Looking northeast from Liberty Street between Greenwich Street and Trinity Place, Financial District:

The construction site for Tower Four of the World Trade Center (2013) at 150 Greenwich Street. The building's website advertises its design aesthetics and energy efficient advantages at:

4 World Trade Center is the most advanced office building of the 21st Century. Designed by Pritzker-prize winning architect Fumihiko Maki, this green building features natural light, fresh air and spectacular views. Located at the heart of the new Downtown, 4 World Trade Center offers direct access to virtually every city subway and some of the best new shops and restaurants in New York.

Floor-to-ceiling ultra-clear glass brings in more natural light than any other building in New York City. The building's occupants control their own climate and breathe fresh air drawn from the top of the tower and filtered to the highest standards. This creates a better work environment and reduces energy costs.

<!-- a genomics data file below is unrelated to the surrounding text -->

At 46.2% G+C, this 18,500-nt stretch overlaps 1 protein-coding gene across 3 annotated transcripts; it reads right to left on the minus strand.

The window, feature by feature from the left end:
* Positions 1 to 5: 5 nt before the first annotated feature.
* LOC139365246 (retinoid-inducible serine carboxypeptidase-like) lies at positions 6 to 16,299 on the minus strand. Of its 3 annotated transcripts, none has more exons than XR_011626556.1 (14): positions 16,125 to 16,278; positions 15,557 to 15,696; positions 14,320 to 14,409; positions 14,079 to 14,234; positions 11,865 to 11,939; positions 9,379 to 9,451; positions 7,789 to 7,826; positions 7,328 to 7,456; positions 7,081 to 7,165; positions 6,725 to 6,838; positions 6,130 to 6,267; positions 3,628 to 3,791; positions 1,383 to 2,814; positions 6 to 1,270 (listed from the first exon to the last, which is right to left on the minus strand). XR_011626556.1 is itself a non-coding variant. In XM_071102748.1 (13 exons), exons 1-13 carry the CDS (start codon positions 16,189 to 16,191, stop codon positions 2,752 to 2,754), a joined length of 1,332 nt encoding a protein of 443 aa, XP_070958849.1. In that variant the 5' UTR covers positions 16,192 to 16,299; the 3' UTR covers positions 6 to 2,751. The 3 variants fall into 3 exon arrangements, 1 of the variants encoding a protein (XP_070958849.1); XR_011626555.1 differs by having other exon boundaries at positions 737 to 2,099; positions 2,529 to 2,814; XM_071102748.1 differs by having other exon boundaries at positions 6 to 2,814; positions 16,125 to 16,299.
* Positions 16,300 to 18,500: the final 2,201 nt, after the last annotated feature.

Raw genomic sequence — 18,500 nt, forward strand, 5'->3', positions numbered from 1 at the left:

The building was designed with open and efficient floor plates to allow tenants to create the ideal work environment for their business today and in the future. Column-free corners and 80-foot perimeter column spans enhance design options, increase the amount of natural light, and offer uninterrupted views from every window.

Sustainable design reduces the building's carbon footprint, saves energy and water and contributes to the highest-quality work environment. Preserving natural resources is a priority everyone can agree on.

The construction screen (center) is an imagined facsimile of a hybrid rendition of both the North and South pools of the 9/11 Memorial. The names shown are fictitious.


The Bosque, Battery Conservancy, I
Manhattan, July 14, 2013

Looking northeast from inside the Gardens of Remembrance, Battery Park.

The Bosque, Battery Conservancy, II
Manhattan, July 23, 2013

Looking southwest from inside the Lawn, Battery Park.

Playspace, Battery Conservancy, Composite
Manhattan, July 30, 2013 (left)
Manhattan, July 30, 2013 (right)